How does Stellar work? At the lowest level, Stellar is a system for tracking ownership. Like accountants have for centuries, it uses a ledger to do so, but Stellar’s innovation is that there is no actual accountant. Instead there’s a network of independent computers each checking and rechecking the work of the others. Stellar is a system without a central authority—meaning no one can stop the network or secretly adjust the numbers to his liking—yet even without a central authority the ledgers are verified and updated, every five seconds.
A unique algorithm, called the Stellar Consensus Protocol (SCP), keeps everything in sync. There are many ways to get agreement across a decentralized system—Bitcoin’s visionary proof-of-work method was the first and is still the most famous. But, like many first drafts, proof-of-work left room for improvement. SCP strives to be better by being configurable, fast, and highly energy efficient. If you’re interested in the deep details, you can read the peer-reviewed paper, published by SOSP, the oldest and most prestigious systems conference, for complete technical details.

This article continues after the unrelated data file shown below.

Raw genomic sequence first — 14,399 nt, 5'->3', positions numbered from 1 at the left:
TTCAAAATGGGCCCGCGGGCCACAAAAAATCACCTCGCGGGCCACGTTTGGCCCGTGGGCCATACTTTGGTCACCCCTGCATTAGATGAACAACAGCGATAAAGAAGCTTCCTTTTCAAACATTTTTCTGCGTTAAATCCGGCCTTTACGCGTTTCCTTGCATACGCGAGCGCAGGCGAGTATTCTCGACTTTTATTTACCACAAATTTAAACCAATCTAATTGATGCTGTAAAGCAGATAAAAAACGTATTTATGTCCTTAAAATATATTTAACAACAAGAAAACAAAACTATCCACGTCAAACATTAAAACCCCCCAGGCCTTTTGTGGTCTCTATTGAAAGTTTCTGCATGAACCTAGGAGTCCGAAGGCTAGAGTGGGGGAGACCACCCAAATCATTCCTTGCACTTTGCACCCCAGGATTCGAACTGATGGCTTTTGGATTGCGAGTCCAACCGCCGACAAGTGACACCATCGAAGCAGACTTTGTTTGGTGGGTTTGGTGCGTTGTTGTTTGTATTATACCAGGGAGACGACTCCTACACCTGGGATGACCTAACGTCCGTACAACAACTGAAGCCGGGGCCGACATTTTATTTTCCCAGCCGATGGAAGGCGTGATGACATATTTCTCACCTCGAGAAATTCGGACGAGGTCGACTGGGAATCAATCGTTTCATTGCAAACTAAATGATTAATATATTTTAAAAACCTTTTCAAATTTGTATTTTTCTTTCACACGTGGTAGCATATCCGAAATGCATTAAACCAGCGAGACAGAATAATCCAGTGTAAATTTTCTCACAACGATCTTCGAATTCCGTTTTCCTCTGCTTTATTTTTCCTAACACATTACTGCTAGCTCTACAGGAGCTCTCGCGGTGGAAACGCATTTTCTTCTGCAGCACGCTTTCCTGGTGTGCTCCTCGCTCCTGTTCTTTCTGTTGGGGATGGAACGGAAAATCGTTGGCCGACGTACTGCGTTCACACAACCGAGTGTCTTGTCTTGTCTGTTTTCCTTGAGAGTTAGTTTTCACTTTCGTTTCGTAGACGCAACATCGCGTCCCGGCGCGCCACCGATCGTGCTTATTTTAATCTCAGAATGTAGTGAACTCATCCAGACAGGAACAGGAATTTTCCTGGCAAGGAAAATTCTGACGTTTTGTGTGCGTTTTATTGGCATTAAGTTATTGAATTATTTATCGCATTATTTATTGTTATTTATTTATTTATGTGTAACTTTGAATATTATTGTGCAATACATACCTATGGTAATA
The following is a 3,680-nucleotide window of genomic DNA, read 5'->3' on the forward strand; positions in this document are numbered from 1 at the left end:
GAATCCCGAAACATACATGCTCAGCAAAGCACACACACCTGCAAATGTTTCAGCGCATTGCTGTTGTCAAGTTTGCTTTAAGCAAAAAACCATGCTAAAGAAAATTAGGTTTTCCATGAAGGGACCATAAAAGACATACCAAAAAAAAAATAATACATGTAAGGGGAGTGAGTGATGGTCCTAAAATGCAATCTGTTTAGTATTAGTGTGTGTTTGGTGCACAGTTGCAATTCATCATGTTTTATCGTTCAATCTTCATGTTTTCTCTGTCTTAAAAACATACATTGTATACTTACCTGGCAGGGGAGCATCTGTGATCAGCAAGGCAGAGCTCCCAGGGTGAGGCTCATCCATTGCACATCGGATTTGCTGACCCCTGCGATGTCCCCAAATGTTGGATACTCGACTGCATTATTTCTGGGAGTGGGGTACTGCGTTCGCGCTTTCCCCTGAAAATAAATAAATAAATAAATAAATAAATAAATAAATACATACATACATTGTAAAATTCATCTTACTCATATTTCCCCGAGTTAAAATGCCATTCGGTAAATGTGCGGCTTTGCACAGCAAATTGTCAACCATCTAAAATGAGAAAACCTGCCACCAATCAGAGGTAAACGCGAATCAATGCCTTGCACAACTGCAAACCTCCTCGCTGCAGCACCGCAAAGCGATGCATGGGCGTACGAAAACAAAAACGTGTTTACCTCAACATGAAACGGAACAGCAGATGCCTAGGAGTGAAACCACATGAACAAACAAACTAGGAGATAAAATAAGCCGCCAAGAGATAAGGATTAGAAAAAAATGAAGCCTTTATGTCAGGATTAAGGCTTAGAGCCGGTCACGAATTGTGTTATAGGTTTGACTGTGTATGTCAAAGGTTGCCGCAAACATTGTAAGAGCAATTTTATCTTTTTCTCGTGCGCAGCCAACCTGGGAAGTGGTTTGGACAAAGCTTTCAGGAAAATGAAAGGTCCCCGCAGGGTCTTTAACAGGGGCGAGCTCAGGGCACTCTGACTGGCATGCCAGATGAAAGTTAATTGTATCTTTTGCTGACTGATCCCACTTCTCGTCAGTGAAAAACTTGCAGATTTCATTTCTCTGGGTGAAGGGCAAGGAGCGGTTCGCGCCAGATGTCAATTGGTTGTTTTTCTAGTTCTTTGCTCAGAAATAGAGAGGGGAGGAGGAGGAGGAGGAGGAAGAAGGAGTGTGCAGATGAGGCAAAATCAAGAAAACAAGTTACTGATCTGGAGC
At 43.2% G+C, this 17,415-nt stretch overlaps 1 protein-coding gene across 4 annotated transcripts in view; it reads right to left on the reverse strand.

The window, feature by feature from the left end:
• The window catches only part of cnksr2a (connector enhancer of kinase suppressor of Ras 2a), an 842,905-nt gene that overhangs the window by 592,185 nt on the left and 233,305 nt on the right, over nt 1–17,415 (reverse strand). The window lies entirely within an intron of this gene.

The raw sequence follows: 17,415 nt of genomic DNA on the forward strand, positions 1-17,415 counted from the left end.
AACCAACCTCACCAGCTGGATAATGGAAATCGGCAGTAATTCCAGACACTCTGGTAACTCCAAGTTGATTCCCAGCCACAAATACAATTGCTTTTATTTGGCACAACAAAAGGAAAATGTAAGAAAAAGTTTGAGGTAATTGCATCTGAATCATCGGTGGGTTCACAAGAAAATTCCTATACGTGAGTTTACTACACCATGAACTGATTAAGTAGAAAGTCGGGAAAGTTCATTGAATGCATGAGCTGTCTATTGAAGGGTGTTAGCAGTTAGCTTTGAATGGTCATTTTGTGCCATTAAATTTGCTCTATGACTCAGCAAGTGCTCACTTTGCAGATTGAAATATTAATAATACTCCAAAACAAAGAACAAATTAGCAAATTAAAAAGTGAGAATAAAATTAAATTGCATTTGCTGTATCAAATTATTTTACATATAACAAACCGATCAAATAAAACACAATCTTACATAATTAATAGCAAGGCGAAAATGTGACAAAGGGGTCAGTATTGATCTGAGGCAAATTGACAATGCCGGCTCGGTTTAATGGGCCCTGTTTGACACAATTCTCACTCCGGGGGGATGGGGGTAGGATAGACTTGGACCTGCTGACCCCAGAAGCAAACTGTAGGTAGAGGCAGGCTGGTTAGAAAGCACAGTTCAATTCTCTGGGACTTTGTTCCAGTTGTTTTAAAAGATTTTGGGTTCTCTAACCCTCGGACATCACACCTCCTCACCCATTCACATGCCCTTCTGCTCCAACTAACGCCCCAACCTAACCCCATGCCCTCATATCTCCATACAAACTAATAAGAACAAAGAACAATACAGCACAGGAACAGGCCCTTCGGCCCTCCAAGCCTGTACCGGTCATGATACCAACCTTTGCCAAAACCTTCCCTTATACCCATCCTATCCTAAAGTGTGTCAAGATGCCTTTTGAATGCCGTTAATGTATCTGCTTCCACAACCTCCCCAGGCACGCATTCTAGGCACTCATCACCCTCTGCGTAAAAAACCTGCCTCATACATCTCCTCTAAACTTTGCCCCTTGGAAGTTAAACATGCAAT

For every account holder, Stellar’s ledger stores two important things: what they own (account balances, like “100 pesos tokens” or “5000 lumens”) and what they want to do with what they own (operations, like “sell 10 dollar tokens for 50 lumens” or “send 100 peso tokens to such-and-such account”.) Every five seconds, all the balances and all the operations are broadcast to the entire network and resolved.
The computers that run the core Stellar software and therefore publish and check the ledger are called nodes. So, when you send someone a euro token on a Stellar-built app, the nodes check that the correct balances were debited and credited, and each node makes sure every other node sees and agrees to the transaction. The current Stellar network is verified by hundreds of nodes across the globe; the nodes and how they communicate is public information, and anyone can install the Stellar software and join the consensus process. This is different than how accounting works at, say, a bank, where a single corporation unilaterally decides what happens, more or less in secret.
Right above this core layer sits a powerful API so that to build on Stellar you don’t have to understand the particulars of distributed consensus. Simple, well-documented functions allow you to move new digital money using models that you’re used to. It’s very easy to trade tokens between accounts, make markets, and issue assets.